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Cosmology, Quantum Mechanics & Consciousness Message Board › Einstein's view of religion

Einstein's view of religion

lan B.
user 10895495
London, GB
Post #: 140
(From Andrew):

>No I do not think it's a 'gem of a quote from Einstein'. Nor do I think you have portrayed Einstein's views at all properly.

Although I have no wish to extend this line of prattle, which is based on a mis-reading of two juxtaposed sentences about something else, I will just balance it with some other quotes from Einstein, from his better years (from 'The expanded quotable Einstein' by Alice Calaprice, Princeton University Press 2000).

"I believe in Spinoza's God who reveals himself in the harmony of all that exists, but not in a God who concerns himself with the fate and actions of human beings."

.. Which comment would normally speaking be regarded as “philosophical”. One has either to be a Spinozistic pantheist or at least to have read about and understood the notion in order to interpret it as intended by Einstein himself.

(As I comment in the Postscript of my paper) .. if one continues to subtract properties from some purely “predicatively defined” “object”, i.e. some allegedly actual state of affairs entirely lacking empirical preamble or support, then sooner or later its classification as a so-and-so will become obliged to expire, because there’s simply too little empirical “meat” left to be able reliably to distinguish such an emaciated wannabe-concept from any other – one which is, let’s say, also completely lacking in predicative specification!

How does this consideration impinge on the “God question”? Well, quite simply, I concede that it would be utterly naïve for any except the most primitive contemporary say, Christian or Muslim to conceive of "God" as sitting literally on some throne, sporting a long white beard, flowing white locks, sandalled feet and white cloak and so on. Such “merely physical” attributes would be condemned as sacrilegious projections of the parochiality of merely human mentality. But hold on a second: if we’re to deny “God” such undeniably human attributes as facial hair and definite, seated localisability, then what conceivable logical principle would we be able to pluck from the air in order to prevent the concept “God” from sliding down the slippery slope into the state of it becoming a complete impossibility to ascribe any property whatsoever to “Him”?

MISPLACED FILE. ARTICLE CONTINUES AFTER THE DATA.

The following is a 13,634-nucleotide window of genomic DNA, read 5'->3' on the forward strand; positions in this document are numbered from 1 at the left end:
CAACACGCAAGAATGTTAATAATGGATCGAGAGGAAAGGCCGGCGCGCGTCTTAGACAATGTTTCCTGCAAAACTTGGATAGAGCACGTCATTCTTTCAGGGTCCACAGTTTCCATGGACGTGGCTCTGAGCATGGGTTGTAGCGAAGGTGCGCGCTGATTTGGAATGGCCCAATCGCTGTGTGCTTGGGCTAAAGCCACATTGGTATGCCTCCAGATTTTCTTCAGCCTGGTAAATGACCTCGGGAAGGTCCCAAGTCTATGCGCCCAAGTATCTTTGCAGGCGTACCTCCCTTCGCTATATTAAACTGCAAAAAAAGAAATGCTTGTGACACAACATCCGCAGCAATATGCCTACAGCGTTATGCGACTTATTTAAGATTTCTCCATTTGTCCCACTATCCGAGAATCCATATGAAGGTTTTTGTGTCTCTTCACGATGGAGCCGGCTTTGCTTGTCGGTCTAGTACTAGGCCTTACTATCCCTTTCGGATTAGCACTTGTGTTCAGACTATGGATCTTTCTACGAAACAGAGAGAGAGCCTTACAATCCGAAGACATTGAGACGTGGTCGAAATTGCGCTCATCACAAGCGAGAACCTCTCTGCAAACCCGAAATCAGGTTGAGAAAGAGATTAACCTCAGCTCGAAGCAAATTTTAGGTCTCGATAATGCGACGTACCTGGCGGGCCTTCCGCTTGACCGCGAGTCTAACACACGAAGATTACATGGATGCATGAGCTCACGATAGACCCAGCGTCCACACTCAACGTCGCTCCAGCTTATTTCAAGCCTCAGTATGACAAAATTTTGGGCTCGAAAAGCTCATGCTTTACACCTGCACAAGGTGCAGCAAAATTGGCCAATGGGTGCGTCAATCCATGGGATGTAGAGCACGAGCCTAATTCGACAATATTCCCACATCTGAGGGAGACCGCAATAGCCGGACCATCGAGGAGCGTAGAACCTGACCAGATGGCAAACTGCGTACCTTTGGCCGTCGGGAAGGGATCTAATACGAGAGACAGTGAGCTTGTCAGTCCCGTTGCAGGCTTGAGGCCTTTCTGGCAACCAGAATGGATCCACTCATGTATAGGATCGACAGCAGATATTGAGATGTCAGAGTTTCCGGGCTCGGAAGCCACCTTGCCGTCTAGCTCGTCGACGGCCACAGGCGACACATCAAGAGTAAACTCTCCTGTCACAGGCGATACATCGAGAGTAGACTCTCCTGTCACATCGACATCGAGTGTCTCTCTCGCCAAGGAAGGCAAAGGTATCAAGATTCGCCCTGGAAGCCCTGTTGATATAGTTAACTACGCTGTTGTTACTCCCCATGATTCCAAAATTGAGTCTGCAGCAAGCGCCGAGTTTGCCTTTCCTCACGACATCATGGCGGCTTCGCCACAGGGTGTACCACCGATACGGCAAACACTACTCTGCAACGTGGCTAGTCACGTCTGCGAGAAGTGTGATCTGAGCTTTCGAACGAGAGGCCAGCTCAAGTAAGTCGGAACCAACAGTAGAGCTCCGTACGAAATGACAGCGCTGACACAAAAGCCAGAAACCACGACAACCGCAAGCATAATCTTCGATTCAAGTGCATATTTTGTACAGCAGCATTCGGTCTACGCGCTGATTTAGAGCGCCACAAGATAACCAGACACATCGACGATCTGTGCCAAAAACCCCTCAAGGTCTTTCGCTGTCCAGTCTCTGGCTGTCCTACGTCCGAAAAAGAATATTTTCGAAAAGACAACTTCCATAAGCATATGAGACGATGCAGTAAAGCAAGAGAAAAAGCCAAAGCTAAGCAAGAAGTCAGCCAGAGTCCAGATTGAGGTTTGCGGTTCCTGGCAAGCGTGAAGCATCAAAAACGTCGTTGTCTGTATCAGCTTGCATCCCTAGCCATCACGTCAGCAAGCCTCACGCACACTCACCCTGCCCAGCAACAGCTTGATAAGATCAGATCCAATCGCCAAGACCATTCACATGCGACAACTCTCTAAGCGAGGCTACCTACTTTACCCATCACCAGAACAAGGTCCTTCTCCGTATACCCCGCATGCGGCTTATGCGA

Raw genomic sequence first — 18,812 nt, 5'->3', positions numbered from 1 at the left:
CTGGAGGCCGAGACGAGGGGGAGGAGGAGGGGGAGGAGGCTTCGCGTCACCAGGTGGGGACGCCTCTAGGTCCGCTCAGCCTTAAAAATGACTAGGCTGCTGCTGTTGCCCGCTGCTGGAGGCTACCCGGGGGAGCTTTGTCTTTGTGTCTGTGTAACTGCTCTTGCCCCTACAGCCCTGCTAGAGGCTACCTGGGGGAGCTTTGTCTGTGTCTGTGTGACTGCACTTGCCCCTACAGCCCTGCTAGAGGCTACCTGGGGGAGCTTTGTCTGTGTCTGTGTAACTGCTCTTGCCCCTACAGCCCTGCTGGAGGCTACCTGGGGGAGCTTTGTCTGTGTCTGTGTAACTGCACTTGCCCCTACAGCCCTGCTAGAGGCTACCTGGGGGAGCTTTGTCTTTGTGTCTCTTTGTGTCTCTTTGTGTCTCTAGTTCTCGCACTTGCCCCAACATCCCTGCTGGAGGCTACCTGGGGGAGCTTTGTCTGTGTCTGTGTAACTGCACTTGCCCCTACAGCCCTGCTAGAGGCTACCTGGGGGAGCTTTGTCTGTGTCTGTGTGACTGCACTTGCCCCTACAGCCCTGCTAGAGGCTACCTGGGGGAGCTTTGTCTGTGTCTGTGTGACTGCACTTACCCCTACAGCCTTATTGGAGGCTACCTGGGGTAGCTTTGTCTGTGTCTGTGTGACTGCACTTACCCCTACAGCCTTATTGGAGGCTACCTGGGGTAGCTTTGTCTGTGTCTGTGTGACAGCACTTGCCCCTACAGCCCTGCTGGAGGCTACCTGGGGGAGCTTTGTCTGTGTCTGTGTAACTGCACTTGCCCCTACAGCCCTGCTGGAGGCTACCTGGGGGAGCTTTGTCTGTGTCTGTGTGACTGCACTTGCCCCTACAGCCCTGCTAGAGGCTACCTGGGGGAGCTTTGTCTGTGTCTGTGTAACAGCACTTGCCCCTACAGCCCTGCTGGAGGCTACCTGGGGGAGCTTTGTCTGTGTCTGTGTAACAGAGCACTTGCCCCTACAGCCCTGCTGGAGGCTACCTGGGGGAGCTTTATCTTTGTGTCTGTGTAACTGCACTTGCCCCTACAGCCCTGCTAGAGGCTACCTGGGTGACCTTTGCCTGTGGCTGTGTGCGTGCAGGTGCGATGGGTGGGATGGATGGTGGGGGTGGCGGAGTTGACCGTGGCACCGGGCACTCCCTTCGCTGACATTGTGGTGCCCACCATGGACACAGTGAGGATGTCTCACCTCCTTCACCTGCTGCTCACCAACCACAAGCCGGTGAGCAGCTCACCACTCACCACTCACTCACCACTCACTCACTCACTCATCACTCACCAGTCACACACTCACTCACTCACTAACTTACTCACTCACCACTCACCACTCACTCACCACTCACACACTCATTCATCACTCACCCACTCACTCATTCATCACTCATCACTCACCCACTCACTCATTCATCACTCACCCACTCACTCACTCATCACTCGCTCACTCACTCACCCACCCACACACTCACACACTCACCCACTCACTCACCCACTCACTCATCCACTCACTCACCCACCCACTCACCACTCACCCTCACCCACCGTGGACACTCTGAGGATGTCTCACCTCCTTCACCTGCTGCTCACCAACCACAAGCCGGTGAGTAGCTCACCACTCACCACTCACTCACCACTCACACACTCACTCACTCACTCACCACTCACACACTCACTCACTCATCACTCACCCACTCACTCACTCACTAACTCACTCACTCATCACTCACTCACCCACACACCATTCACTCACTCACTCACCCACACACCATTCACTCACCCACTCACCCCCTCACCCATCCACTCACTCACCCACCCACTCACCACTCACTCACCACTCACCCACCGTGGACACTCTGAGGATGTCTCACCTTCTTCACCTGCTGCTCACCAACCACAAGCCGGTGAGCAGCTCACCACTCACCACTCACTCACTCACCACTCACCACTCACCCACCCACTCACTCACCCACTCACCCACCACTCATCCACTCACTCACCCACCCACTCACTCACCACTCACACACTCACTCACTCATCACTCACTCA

Now (of course!) it is customary to ascribe some sort of personality to “God” and undeniably so in the case of the “Abrahamic cluster” of monotheisms. Einstein’s very deliberately chosen absolute depersonalisation of the “God concept” has had the result of leaving so tenuously little descriptive meat on the few remaining metaphysical bones that we might justifiably end up highly sceptical of the claim that the reference could any longer fairly be regarded as describing some “God” or other, rather than just (and less misleadingly, because uninterpreted) ..

.. reality.